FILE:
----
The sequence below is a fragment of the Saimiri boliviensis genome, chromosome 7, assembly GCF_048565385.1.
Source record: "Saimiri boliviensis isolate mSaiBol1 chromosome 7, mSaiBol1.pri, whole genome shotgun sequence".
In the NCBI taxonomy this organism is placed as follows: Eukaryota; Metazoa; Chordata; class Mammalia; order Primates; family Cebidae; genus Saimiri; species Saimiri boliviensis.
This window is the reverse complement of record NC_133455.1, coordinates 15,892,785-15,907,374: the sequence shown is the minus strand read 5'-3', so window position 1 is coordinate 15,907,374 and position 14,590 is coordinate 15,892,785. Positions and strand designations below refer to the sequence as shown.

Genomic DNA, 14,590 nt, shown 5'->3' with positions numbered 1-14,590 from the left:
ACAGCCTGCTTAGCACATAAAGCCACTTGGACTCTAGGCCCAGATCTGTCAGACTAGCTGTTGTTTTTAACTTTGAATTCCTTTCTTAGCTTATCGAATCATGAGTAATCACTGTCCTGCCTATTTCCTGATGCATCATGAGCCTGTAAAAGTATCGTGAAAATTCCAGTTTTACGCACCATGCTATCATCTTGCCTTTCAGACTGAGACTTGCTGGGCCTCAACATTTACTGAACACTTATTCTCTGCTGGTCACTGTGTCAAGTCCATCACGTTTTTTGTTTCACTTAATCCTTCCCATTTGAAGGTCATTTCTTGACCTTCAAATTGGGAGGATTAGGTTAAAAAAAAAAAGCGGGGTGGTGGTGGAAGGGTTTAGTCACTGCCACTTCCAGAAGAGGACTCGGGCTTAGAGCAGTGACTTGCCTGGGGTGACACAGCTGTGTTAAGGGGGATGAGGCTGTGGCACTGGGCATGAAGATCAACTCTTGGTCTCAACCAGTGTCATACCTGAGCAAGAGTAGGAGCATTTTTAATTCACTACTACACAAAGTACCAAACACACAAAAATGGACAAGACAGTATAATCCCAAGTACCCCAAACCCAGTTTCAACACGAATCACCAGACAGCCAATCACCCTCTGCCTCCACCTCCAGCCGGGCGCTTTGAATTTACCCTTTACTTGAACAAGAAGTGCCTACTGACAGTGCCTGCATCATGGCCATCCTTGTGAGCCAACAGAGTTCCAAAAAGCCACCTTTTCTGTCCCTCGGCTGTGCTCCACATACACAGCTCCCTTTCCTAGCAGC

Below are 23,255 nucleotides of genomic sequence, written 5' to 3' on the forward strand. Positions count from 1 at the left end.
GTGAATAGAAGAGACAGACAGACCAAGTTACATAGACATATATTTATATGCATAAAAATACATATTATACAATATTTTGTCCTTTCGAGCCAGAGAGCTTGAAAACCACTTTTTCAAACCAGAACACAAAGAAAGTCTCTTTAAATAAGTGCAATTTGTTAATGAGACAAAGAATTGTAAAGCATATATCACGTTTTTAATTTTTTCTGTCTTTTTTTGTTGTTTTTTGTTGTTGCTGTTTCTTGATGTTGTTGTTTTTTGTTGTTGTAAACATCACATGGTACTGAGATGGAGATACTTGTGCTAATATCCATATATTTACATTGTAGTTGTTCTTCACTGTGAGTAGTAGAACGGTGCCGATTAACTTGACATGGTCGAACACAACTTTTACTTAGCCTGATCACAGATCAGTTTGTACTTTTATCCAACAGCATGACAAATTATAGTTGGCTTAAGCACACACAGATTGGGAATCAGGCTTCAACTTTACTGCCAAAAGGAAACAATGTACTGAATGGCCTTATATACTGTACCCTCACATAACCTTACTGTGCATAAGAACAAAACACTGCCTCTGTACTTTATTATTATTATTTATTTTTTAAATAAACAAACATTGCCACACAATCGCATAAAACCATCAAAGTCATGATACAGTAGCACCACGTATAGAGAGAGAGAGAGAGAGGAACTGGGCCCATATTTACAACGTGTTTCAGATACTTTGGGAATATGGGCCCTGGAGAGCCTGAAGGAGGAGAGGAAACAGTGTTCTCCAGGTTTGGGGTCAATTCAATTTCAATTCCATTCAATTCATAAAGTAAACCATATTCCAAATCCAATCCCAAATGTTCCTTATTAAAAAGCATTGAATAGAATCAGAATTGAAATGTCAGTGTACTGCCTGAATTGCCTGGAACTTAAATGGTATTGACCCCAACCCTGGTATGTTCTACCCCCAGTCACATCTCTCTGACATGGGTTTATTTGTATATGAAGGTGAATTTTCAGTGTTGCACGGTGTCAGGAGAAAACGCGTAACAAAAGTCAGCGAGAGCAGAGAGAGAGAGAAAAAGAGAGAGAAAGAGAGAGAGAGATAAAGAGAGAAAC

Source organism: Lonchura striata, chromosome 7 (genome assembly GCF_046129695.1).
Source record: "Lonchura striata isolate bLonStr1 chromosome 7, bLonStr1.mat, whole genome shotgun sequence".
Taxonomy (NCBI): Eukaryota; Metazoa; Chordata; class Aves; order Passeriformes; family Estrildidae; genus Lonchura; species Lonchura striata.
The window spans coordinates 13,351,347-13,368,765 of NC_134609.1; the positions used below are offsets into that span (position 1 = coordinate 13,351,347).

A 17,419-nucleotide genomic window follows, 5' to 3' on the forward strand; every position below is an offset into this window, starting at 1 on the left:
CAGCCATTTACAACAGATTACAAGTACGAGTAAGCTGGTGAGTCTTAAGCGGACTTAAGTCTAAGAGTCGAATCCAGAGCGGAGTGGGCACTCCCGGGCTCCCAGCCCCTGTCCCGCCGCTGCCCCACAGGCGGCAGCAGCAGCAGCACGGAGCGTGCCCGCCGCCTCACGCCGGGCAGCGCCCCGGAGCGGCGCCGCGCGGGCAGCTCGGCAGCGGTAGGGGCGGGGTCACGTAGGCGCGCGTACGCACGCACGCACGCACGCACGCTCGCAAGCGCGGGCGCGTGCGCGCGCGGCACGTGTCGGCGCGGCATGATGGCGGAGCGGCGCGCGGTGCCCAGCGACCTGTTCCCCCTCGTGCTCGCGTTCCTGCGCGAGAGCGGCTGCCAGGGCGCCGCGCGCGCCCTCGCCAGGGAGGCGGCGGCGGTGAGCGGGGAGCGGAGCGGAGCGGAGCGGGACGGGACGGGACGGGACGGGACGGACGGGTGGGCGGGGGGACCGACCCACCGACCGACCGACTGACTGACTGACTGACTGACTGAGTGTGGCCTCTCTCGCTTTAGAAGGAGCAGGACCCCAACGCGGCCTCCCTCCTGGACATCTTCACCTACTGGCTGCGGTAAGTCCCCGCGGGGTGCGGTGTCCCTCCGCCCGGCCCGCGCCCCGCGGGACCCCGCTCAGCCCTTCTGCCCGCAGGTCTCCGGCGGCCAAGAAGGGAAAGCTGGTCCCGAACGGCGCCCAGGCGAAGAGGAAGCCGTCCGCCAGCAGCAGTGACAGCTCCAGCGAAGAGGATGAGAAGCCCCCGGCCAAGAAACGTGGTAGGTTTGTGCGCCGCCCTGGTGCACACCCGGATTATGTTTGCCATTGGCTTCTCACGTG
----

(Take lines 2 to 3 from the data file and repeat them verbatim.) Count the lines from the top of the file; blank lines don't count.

Source record: "Saimiri boliviensis isolate mSaiBol1 chromosome 7, mSaiBol1.pri, whole genome shotgun sequence".
In the NCBI taxonomy this organism is placed as follows: Eukaryota; Metazoa; Chordata; class Mammalia; order Primates; family Cebidae; genus Saimiri; species Saimiri boliviensis.